Home News by RegionAnguilla News Caribbean Music: The Prop to Popular Music…
Skrillex and Damian Marley.
Kieran Etoria King

Social Commentator – Kieran Etoria-King

The Caribbean is a vibrant and colourful region, and one of the ways this is best exhibited is in its music.

Reggae, Calypso, and Soca are all distinct and recognisable genres which originated among the islands, and have spread all over the world.

For such small countries, the former colonies of the Caribbean have had a profound impact on world music.

Everyone knows about the obvious impact Bob Marley made, as through his music and views the man has become a symbol of freedom from oppression and a generally recognised musical legend, as well as synonymous with the word ‘Jamaica’.

Calypso and Soca, both originating in Trinidad and Tobago may not have such iconic world stars, but the genres have spawned many instantly recognisable hits.

‘Hot, Hot, Hot’ by Arrow out of Montserrat and ‘Who Let The Dogs Out’ by UK based Bahamian band, Baha Men are two examples that will probably never go away – you would struggle to find someone of any age in any civilised area of the world who doesn’t know those songs making Caribbean news.

Baha Men

Baha Men. Photo courtesy www.bahamasb2b.com

More recent hits such as ‘Crank Dat’ by Soulja Boy and ‘212’ by Azealia Banks also take influence from Soca, with the former being heavily composed using steel drums and the latter using a similar beat pattern.

In fact, the music genres of the region deserve a lot of credit for the roles they have played as ancestors of some of the most popular music of today. The rhythms, themes and patterns of Calypso were infused into Hip Hop from its inception, for example, and with stars like Kanye West and Jay-Z leading the charge, that is arguably the most lucrative genre in the western world these days.

Reggae has spread its wings far and wide throughout the world – it is surprisingly popular in eastern Asia, for example – but a slightly more obscure link which may surprise people is the direct connection between reggae and the modern electrical dance genres of Dubstep and Drum and Bass.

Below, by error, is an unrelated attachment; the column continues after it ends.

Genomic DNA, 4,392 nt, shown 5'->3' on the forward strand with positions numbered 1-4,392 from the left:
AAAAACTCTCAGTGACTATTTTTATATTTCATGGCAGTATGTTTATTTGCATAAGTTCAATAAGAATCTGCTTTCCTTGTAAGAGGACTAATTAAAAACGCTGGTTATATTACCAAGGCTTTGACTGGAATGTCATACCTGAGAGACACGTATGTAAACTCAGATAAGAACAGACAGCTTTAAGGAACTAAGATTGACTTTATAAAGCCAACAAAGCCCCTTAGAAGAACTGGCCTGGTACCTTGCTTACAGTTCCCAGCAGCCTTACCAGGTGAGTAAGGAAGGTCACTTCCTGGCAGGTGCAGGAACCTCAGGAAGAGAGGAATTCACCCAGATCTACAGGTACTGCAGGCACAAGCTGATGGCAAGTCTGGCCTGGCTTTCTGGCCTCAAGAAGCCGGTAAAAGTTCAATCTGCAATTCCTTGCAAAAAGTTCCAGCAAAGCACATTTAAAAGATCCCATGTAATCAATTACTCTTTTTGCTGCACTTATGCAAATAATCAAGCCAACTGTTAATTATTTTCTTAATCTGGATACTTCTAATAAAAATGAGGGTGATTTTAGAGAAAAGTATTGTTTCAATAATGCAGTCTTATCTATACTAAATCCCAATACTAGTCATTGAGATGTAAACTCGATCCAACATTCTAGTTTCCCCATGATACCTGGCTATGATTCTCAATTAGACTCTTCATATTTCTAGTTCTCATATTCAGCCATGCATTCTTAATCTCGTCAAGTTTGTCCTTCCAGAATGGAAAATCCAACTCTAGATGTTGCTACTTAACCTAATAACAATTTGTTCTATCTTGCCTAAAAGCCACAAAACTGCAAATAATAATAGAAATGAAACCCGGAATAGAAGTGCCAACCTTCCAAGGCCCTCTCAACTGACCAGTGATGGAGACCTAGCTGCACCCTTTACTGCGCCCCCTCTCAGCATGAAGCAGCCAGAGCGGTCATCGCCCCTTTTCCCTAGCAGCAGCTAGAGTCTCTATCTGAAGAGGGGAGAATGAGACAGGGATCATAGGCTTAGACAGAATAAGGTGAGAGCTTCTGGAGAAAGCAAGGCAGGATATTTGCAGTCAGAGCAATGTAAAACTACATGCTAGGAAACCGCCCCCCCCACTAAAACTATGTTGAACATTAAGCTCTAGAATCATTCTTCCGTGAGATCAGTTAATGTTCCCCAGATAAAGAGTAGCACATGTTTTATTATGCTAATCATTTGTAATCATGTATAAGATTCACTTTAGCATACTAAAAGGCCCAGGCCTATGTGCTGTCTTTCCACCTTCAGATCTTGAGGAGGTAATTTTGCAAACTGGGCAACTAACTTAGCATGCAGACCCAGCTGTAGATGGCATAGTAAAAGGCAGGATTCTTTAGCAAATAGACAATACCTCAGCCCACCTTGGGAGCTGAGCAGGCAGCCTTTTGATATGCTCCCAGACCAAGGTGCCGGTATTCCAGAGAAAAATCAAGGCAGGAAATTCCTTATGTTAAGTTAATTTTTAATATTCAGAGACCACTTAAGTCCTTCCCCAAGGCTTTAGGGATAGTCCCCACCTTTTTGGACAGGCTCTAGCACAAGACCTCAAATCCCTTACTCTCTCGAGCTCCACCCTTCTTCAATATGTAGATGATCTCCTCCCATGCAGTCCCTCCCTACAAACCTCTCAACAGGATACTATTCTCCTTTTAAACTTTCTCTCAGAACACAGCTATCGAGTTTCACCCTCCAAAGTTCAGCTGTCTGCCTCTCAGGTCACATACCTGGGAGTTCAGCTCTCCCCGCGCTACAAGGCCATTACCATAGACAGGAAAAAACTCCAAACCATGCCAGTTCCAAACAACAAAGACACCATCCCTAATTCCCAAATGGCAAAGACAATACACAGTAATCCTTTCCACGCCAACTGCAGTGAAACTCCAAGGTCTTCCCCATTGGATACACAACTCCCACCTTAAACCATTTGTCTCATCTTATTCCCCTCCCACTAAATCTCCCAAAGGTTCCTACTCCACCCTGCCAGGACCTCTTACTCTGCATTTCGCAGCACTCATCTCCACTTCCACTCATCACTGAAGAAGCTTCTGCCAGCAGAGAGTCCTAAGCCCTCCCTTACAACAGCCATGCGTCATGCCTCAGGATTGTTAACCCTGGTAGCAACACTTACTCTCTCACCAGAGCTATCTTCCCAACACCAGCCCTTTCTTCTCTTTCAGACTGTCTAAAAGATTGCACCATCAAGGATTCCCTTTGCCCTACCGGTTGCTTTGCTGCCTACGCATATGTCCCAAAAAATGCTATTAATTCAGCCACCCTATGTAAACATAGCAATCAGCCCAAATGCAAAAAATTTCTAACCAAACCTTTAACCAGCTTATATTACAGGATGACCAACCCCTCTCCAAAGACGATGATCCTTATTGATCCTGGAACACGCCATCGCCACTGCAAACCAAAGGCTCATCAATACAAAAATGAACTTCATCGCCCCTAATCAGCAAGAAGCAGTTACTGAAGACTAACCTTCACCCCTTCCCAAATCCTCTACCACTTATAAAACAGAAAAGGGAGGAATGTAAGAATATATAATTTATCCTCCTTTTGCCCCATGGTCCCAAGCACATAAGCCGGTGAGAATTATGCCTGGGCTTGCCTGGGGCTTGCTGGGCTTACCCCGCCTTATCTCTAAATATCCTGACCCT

The sub-genre of dub grew out of remixing popular Reggae and Dancehall tracks to emphasise the drums and the bass elements. Once this spread to America, the UK and Europe, local dj’s added their own influences such as increasing the tempo or further deepening the bass to bone shaking levels, and two of the world’s most popular dance genres were born.

This is a connection which was recognised last year when one of modern dubstep’s most recognisable names, Skrillex, teamed up with Damian Marley to create the track ‘Make It Bun Dem’. Skrillex also worked with rapper A$AP Rocky on the track ‘Wild For The Night’ this year, and the pair filmed the video in the latter’s hometown in the Dominican Republic.

Skrillex and Damian Marley

Skrillex and Damian Marley. Photo courtesy urbanislandz.com

It could be said that the musicians of the Caribbean collectively suffer from small-man syndrome, as they have certainly overcompensated for their small geopolitical area with a huge worldwide significance.

Perhaps there is just something about the vibrancy and way of life in the Caribbean that people identify with, and the same factors which have made it such a popular holiday destination have also blessed its music.

Perhaps we’re just awesome.

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We provide news and information for anyone interested in the Caribbean whether you’re UK based, European based or located in the Caribbean. New fresh ideas are always welcome with opportunities for bright writers.


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